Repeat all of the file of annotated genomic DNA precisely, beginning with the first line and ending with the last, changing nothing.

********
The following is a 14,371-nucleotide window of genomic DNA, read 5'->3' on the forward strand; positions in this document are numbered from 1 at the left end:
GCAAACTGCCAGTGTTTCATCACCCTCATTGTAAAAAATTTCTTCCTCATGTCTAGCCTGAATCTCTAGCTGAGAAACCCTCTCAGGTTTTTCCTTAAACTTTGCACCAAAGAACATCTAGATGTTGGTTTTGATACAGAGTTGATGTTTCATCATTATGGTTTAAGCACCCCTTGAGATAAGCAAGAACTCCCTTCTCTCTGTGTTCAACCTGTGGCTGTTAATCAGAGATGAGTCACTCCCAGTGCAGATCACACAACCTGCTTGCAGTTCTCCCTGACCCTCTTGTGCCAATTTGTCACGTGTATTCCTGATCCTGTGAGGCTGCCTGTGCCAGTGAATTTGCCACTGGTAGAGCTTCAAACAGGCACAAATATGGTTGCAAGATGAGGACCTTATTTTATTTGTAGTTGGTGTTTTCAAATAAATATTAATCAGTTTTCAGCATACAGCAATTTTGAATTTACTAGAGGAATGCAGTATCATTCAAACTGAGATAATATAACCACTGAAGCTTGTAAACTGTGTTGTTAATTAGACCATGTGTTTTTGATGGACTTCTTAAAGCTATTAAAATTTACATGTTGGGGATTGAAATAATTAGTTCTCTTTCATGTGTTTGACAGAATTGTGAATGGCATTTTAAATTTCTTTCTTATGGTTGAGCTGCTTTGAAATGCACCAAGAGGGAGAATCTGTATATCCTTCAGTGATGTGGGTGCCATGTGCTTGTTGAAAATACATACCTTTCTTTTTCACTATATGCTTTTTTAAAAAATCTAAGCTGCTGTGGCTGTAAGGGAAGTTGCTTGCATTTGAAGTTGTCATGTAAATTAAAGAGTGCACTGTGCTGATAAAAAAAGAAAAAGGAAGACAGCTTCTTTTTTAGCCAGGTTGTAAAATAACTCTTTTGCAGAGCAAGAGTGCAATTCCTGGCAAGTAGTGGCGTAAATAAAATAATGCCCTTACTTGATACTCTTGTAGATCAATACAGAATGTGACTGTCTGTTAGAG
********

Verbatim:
The following is a 14,371-nucleotide window of genomic DNA, read 5'->3' on the forward strand; positions in this document are numbered from 1 at the left end:
GCAAACTGCCAGTGTTTCATCACCCTCATTGTAAAAAATTTCTTCCTCATGTCTAGCCTGAATCTCTAGCTGAGAAACCCTCTCAGGTTTTTCCTTAAACTTTGCACCAAAGAACATCTAGATGTTGGTTTTGATACAGAGTTGATGTTTCATCATTATGGTTTAAGCACCCCTTGAGATAAGCAAGAACTCCCTTCTCTCTGTGTTCAACCTGTGGCTGTTAATCAGAGATGAGTCACTCCCAGTGCAGATCACACAACCTGCTTGCAGTTCTCCCTGACCCTCTTGTGCCAATTTGTCACGTGTATTCCTGATCCTGTGAGGCTGCCTGTGCCAGTGAATTTGCCACTGGTAGAGCTTCAAACAGGCACAAATATGGTTGCAAGATGAGGACCTTATTTTATTTGTAGTTGGTGTTTTCAAATAAATATTAATCAGTTTTCAGCATACAGCAATTTTGAATTTACTAGAGGAATGCAGTATCATTCAAACTGAGATAATATAACCACTGAAGCTTGTAAACTGTGTTGTTAATTAGACCATGTGTTTTTGATGGACTTCTTAAAGCTATTAAAATTTACATGTTGGGGATTGAAATAATTAGTTCTCTTTCATGTGTTTGACAGAATTGTGAATGGCATTTTAAATTTCTTTCTTATGGTTGAGCTGCTTTGAAATGCACCAAGAGGGAGAATCTGTATATCCTTCAGTGATGTGGGTGCCATGTGCTTGTTGAAAATACATACCTTTCTTTTTCACTATATGCTTTTTTAAAAAATCTAAGCTGCTGTGGCTGTAAGGGAAGTTGCTTGCATTTGAAGTTGTCATGTAAATTAAAGAGTGCACTGTGCTGATAAAAAAAGAAAAAGGAAGACAGCTTCTTTTTTAGCCAGGTTGTAAAATAACTCTTTTGCAGAGCAAGAGTGCAATTCCTGGCAAGTAGTGGCGTAAATAAAATAATGCCCTTACTTGATACTCTTGTAGATCAATACAGAATGTGACTGTCTGTTAGAG